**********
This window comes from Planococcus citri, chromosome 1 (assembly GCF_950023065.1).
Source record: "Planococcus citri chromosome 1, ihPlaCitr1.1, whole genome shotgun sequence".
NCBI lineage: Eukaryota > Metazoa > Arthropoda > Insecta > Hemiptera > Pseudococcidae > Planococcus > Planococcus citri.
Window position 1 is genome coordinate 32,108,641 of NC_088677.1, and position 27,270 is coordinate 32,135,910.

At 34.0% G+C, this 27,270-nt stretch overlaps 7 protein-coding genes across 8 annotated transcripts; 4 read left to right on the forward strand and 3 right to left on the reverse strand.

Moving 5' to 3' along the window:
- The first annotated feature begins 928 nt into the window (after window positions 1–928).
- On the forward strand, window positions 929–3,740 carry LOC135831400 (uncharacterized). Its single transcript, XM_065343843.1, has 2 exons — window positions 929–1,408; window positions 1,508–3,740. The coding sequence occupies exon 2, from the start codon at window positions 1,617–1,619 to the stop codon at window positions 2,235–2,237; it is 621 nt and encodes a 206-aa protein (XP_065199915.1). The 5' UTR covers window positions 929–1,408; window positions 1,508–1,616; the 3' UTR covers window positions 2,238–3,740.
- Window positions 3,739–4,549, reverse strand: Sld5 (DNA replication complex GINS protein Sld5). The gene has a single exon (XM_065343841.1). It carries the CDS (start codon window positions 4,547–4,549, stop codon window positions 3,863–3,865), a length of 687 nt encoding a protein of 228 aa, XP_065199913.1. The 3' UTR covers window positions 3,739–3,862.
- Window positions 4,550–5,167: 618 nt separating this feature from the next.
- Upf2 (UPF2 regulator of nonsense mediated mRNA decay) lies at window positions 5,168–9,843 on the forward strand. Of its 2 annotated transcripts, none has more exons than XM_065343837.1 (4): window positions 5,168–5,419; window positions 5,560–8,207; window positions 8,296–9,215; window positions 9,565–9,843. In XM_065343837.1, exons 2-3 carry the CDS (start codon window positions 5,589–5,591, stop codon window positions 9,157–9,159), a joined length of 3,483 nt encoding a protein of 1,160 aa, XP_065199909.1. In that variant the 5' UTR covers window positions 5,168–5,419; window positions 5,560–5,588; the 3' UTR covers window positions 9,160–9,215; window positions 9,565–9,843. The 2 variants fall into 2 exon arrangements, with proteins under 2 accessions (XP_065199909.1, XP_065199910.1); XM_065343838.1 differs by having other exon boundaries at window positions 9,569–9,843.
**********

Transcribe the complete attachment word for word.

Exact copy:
This window comes from Planococcus citri, chromosome 1 (assembly GCF_950023065.1).
Source record: "Planococcus citri chromosome 1, ihPlaCitr1.1, whole genome shotgun sequence".
NCBI lineage: Eukaryota > Metazoa > Arthropoda > Insecta > Hemiptera > Pseudococcidae > Planococcus > Planococcus citri.
Window position 1 is genome coordinate 32,108,641 of NC_088677.1, and position 27,270 is coordinate 32,135,910.

At 34.0% G+C, this 27,270-nt stretch overlaps 7 protein-coding genes across 8 annotated transcripts; 4 read left to right on the forward strand and 3 right to left on the reverse strand.

Moving 5' to 3' along the window:
- The first annotated feature begins 928 nt into the window (after window positions 1–928).
- On the forward strand, window positions 929–3,740 carry LOC135831400 (uncharacterized). Its single transcript, XM_065343843.1, has 2 exons — window positions 929–1,408; window positions 1,508–3,740. The coding sequence occupies exon 2, from the start codon at window positions 1,617–1,619 to the stop codon at window positions 2,235–2,237; it is 621 nt and encodes a 206-aa protein (XP_065199915.1). The 5' UTR covers window positions 929–1,408; window positions 1,508–1,616; the 3' UTR covers window positions 2,238–3,740.
- Window positions 3,739–4,549, reverse strand: Sld5 (DNA replication complex GINS protein Sld5). The gene has a single exon (XM_065343841.1). It carries the CDS (start codon window positions 4,547–4,549, stop codon window positions 3,863–3,865), a length of 687 nt encoding a protein of 228 aa, XP_065199913.1. The 3' UTR covers window positions 3,739–3,862.
- Window positions 4,550–5,167: 618 nt separating this feature from the next.
- Upf2 (UPF2 regulator of nonsense mediated mRNA decay) lies at window positions 5,168–9,843 on the forward strand. Of its 2 annotated transcripts, none has more exons than XM_065343837.1 (4): window positions 5,168–5,419; window positions 5,560–8,207; window positions 8,296–9,215; window positions 9,565–9,843. In XM_065343837.1, exons 2-3 carry the CDS (start codon window positions 5,589–5,591, stop codon window positions 9,157–9,159), a joined length of 3,483 nt encoding a protein of 1,160 aa, XP_065199909.1. In that variant the 5' UTR covers window positions 5,168–5,419; window positions 5,560–5,588; the 3' UTR covers window positions 9,160–9,215; window positions 9,565–9,843. The 2 variants fall into 2 exon arrangements, with proteins under 2 accessions (XP_065199909.1, XP_065199910.1); XM_065343838.1 differs by having other exon boundaries at window positions 9,569–9,843.